If you haven’t heard the acronym yet, the forces of digital transformation in hospitality will certainly lead you to hear about and consider a MACH architecture for your hotel group's digital ecosystem. For accommodation businesses and their tardiness to innovate, it’s still a matter of “IF” they adopt it. For other industries like retail or banking, it’s rather a question of “WHEN”.
The rise of this term comes from eCommerce companies realizing that their monolith systems couldn’t keep up with digital customer expectations. All-in-one suites, which were the only viable options for them before the rise of cloud technology, stopped being the safest and most scalable option once the industry started booming at a fast pace with new factors coming into play: increasing data regulations & restrictions, growing user experience expectations, the necessity for omnichannel sales and more. Players like commercetools or Contentful saw an opportunity and emerged as market leaders in their respective fields.
Why mention these factors? Because you can recognize the same patterns in the accommodation space, with legacy PMSs making most forward-thinking hoteliers run away. Legacy and monolithic systems come with so-called technical debt (bad or obsolete software development) and all their elements being tightly connected and dependent on each other, which hinders 3rd party integrations and change. This is where property management needs to move from technology-centric to platform-centric.
MACH stands for Microservices, API-first, Cloud-native, and Headless, and to fully grasp its pros and cons, we need to look at each aspect individually. Still, to provide a general idea, it’s fair to say that it focuses on composability that allows you to shape your entire IT ecosystem in line with your business needs and characteristics.
M for Microservices
The first letter of MACH implies “microservices”. What does that mean concretely? In its simplest form, it means that separated applications (aka microservices) within the property management platform, as an example, are independently developed, deployed, and managed. A single microservice is thought to perform a single function such as, in this case, availability/rates/inventory, finance, payments, and potentially more depending on the nature of the platform.
If we take a helicopter view and look at it from a wider hotel tech stack perspective going beyond property management functions, each 3rd party application around the PMS, such as a channel manager, guest portal or revenue management system, is also a microservice of its own.
These micro-applications communicate and exchange data, forming a complete application, platform or tech ecosystem, but remain separate items with distinct API points. The beauty and main benefit of this is that a malfunction in one micro-application should not disrupt the entire application. Another way to look at this would be that you can swap one microservice or application with another if you are not satisfied, without causing any issues or having to bring changes to another service in the ecosystem. (e.g. changing your RMS if you would like to try another one).
A for API-first
Most modern PMS you will find on the market today are all cloud-based and accessible from any browser, and generally offer a packaged experience or solution.
Most often, if not in all cases, these companies add APIs on top of their platform. This can help in areas of automation or integration, and enables you to access some of the underlying functionality of the software BUT, and this is the tipping point, not all of it.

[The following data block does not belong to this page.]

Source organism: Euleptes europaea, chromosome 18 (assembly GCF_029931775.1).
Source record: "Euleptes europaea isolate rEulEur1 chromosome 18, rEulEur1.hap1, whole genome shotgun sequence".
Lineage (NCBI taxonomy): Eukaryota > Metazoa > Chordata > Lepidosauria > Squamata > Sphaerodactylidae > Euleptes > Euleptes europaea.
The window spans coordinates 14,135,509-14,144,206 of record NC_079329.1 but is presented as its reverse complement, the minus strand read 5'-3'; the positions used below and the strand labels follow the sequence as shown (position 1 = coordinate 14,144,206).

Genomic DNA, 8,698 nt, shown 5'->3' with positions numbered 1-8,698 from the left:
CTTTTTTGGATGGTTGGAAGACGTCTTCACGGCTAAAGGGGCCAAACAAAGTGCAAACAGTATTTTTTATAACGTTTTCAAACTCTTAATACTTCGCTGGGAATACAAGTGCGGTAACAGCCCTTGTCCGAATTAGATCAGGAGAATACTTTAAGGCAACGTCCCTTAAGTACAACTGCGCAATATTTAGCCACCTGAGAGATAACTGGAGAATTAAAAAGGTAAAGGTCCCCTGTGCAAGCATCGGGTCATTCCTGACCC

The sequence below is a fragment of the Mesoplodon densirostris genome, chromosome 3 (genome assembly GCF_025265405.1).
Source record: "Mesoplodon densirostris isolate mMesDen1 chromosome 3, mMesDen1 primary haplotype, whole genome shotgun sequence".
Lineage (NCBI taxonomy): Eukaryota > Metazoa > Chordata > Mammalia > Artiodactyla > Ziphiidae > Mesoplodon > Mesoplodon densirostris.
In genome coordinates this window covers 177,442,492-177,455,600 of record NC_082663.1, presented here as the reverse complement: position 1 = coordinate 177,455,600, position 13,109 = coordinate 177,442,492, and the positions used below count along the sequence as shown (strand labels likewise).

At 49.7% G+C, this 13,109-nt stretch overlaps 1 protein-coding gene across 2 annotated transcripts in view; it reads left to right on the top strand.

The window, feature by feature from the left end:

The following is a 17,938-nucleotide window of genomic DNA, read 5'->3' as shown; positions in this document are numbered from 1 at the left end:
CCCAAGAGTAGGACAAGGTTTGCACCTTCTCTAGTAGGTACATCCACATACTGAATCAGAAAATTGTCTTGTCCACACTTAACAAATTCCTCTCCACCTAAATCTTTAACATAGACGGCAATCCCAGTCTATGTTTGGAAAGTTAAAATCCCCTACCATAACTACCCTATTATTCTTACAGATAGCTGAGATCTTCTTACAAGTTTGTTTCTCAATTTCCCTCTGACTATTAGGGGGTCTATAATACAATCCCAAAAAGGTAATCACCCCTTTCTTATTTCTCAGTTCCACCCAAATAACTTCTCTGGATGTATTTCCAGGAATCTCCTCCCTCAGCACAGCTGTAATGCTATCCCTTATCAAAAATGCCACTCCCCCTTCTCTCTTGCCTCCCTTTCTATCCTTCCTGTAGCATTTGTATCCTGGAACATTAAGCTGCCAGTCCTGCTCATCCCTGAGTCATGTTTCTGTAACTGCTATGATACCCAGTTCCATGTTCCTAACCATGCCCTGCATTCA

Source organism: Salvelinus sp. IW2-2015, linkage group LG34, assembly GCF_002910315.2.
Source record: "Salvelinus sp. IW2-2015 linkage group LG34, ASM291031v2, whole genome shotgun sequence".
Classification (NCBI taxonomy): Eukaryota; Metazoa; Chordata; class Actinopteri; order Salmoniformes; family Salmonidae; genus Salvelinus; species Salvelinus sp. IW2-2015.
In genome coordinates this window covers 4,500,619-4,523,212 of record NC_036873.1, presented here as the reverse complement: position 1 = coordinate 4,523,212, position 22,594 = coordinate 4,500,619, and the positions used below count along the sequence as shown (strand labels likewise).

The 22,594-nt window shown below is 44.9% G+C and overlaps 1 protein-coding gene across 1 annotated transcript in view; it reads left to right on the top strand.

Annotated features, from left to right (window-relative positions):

An API-first approach, on the other hand, flips this paradigm around. API-first architecture puts APIs at the core of the foundation, instead of pre-built solutions or experiences (which only fit the client aka software that it was intended for).
API-first ensures that ALL of the functionality and logic inside the platform is accessible for use through the APIs. The main benefit of it is the unlimited flexibility to make the platform behave the way you want it to rather than being dictated by the opinion of the company developing it. In flexibility, you can think of, for example, extending the PMS to your needs as an accommodation provider with a specific concept.
C for Cloud-native
For several years now, "cloud" has been an overused and overlooked term in the hospitality industry with many players appropriating it. In reality, only several solutions are cloud by design.
Cloud-native means that the development and delivery happen in a scalable cloud. The term refers to software hosted in the cloud with no availability for an on-premise option.
This model doesn't need any installation or maintenance as updates and version upgrades happen seamlessly without customers’ involvement, downtime, licensing costs, or any other fees. Cloud infrastructure provides sophisticated scaling capabilities to meet growing demands that occur over time.
H for Headless
Opposite to the three terminologies introduced before, headless is rather a potential result, or better said, a benefit of these three technical capabilities.
A headless architecture is the fact of decoupling the frontend and backend of the platform, providing the ability to create personalized user interfaces and experiences. This type of architecture creates a limitless array of possibilities in terms of customizations, enabling businesses to build a platform that perfectly aligns with their concept and needs. As an example, hotel chains with high technology ambitions and the right skillset could imagine, adding, removing or altering particular pieces of the PMS' user interface to create one, that is unique to their operations.
With Apaleo’s aligned product principles with MACH and its headless possibilities, a new and disruptive concept is coming to life for our industry: composable hospitality.
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